Review: Ni No Kuni: Wrath of the White WitchReview: Ni No Kuni: Wrath of the White Witch
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Review: Ni No Kuni: Wrath of the White Witch

ni no kuni cover 300x183 Review: Ni No Kuni: Wrath of the White WitchYou know how long it’s been since I played a new, proper JRPG? You know, with proper battles, proper levelling up, proper world maps, proper dungeons? Too bloody long, I’ll tell you that much. Ni No Kuni: Wrath of the White Witch has come along to save the day, with it’s old school sensibilities wrapped under a shiny anime coat. After some time with the game though, is this return to the old school really what RPG fans need?

Ni No Kuni is a co-developed project from two Japanese favourites; games studio Level 5 and animation company Studio Ghibli, sometimes known as the Disney of Japan. The pedigree is immediately apparent, and you can see shades of the studio’s other works in the game with ease. The art style is classic Ghibli, with the charm and unique flair their works always achieve. The gameplay is reminiscent of Level 5′s previous titles Dark Chronicle, and Rogue Galaxy, with a focus on real time, super fun combat.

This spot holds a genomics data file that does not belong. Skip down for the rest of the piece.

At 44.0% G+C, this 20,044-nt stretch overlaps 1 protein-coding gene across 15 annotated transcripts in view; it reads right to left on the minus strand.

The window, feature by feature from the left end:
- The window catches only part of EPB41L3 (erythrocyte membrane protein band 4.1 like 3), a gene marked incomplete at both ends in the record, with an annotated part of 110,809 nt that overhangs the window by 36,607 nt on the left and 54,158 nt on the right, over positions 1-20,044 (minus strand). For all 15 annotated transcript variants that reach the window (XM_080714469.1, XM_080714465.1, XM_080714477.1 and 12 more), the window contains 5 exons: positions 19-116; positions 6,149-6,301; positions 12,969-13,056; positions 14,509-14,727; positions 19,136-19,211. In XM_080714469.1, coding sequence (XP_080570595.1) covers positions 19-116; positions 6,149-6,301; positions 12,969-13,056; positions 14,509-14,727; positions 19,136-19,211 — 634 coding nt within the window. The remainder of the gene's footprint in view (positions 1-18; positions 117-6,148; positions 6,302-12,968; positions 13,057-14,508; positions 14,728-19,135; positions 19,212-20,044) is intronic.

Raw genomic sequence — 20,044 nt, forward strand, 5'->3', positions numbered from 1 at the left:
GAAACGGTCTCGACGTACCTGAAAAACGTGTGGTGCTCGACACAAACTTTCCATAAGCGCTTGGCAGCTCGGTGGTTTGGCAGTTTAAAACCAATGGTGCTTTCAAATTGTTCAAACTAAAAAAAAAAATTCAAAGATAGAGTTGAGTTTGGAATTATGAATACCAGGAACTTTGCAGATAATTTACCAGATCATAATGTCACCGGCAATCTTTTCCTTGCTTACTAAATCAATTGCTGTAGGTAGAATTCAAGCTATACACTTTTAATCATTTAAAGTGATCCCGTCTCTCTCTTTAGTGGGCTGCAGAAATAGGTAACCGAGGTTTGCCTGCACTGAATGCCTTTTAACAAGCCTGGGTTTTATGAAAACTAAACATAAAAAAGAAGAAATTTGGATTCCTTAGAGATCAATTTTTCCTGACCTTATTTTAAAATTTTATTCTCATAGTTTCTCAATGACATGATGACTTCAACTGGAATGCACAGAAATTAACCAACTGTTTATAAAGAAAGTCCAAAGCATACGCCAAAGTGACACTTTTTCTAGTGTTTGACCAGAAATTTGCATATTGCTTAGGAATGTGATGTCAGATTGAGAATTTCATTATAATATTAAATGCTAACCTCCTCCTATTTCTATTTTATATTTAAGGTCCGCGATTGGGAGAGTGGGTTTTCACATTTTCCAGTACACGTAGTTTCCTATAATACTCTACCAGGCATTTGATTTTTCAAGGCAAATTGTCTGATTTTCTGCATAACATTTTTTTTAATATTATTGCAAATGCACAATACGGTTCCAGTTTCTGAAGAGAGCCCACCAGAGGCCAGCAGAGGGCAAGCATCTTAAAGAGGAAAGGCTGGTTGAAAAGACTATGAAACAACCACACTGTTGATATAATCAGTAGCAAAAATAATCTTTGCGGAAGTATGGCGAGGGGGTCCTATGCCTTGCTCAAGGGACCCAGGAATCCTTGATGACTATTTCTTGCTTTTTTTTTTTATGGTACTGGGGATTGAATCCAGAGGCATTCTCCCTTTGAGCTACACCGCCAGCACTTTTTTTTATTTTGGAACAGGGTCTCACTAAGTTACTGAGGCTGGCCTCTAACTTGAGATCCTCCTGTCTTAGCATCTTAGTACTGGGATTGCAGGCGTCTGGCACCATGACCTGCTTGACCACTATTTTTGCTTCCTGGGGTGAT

The plot follows the adventures of Oliver, a young lad who has recently lost his mother. Oliver’s tears awaken his toy doll, who turns out to be a fairy from another land. This fairy (known delightfully as Mr Drippy) takes you on a journey to his land, pronouncing Oliver as the pure-hearted one, a prophesied child who can rid his world of a great evil. Let’s be honest, it’s pretty cookie cutter stuff, but the charm of the characters keep you interested, and while it feels a touch cliche, you shouldn’t mind too much.

Helping the game’s atmosphere, and one of it’s greatest achievements, is it’s delightful graphics. The world looks like it’s been pulled straight from a Ghibli movie. The care put into the cel-shading is superb, really nailing that sort of childrens anime feel. The inhabitants are wondrous and varied too, with many different kinds of people and beasties to interact with. Even the animation is great too, with fabrics flapping about believably, and characters toddling about the place in some delightfully bouncy ways.